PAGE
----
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Priority dilemmas in dialysis: the impact of old age
  1. K Halvorsen1,2,
  2. Å Slettebø1,3,
  3. P Nortvedt1,
  4. R Pedersen1,
  5. M Kirkevold4,
  6. M Nordhaug1,
  7. B S Brinchmann5
  1. 1
    Department of General Practice and Community Medicine, University of Oslo, Oslo, Norway
  2. 2
    Akershus University College, Faculty of Nursing Education, Lillestrøm, Norway
  3. 3
    Oslo University College, Faculty of Nursing Education, Oslo, Norway
  4. 4
    Institute of Nursing and Health Sciences, University of Oslo, Oslo, Norway
  5. 5
    Institute of Nursing and Health, School of Professional Studies, Bodø University College, Bodø, Norway
  1. Mrs K Halvorsen, Department of General Practice and Community Medicine, Section for Medical Ethics, University of Oslo, PB 1130 Blindern, NO-0318 Oslo, Norway; kristin.halvorsen{at}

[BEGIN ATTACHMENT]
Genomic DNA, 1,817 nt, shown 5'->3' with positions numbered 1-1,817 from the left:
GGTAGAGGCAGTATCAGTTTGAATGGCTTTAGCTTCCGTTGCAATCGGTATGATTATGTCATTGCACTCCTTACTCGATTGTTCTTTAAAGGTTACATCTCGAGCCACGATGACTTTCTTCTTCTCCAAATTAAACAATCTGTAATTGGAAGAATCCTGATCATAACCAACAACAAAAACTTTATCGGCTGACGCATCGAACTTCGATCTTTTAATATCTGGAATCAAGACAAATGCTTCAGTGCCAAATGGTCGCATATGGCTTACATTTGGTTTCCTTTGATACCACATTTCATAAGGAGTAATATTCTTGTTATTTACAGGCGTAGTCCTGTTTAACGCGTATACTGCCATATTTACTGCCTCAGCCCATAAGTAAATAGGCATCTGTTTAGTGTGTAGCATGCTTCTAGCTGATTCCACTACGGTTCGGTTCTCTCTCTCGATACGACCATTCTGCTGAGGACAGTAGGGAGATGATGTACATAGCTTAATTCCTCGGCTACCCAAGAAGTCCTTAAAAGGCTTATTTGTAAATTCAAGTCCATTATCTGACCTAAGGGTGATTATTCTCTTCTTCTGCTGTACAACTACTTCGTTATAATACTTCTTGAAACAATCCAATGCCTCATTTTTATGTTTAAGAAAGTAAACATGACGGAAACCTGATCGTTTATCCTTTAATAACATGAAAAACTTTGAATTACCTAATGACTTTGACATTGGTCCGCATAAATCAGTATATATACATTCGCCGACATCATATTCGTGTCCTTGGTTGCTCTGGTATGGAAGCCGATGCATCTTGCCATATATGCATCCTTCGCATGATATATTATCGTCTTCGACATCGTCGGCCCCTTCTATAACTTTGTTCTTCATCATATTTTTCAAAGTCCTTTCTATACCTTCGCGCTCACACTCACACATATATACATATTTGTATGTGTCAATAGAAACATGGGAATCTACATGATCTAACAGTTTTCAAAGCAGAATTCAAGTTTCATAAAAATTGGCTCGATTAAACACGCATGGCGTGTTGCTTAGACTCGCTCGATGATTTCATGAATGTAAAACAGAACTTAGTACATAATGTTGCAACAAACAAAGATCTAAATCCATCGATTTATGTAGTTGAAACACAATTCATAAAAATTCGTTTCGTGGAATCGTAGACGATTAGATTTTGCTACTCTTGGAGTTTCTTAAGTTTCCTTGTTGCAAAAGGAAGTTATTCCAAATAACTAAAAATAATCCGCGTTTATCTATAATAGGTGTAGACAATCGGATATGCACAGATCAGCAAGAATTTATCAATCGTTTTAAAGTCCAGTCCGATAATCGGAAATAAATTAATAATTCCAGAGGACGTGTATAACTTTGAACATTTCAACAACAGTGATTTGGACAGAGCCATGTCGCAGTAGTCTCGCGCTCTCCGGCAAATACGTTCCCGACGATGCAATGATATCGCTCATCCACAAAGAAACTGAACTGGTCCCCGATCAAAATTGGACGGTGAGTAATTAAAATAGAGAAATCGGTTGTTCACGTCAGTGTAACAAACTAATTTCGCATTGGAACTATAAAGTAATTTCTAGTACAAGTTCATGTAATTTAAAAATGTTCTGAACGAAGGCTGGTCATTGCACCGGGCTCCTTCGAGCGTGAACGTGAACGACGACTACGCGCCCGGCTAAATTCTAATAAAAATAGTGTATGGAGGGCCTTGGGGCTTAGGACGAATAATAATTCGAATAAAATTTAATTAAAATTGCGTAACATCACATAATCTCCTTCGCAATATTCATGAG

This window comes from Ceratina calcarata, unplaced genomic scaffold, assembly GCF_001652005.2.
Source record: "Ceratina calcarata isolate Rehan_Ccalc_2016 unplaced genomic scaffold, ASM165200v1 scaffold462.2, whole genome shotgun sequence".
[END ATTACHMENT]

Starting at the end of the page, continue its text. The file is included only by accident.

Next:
Aim: This study explores priority dilemmas in dialysis treatment and care offered elderly patients within the Norwegian public healthcare system.

Background: Inadequate healthcare due to advanced age is frequently reported in Norway. The Norwegian guidelines for healthcare priorities state that age alone is not a relevant criterion. However, chronological age, if it affects the risk or effect of medical treatment, can be a legitimate criterion.

Method: A qualitative approach is used. Data were collected through semistructured interviews and analysed through hermeneutical content analysis. The informants were five physicians and four nurses from dialysis wards.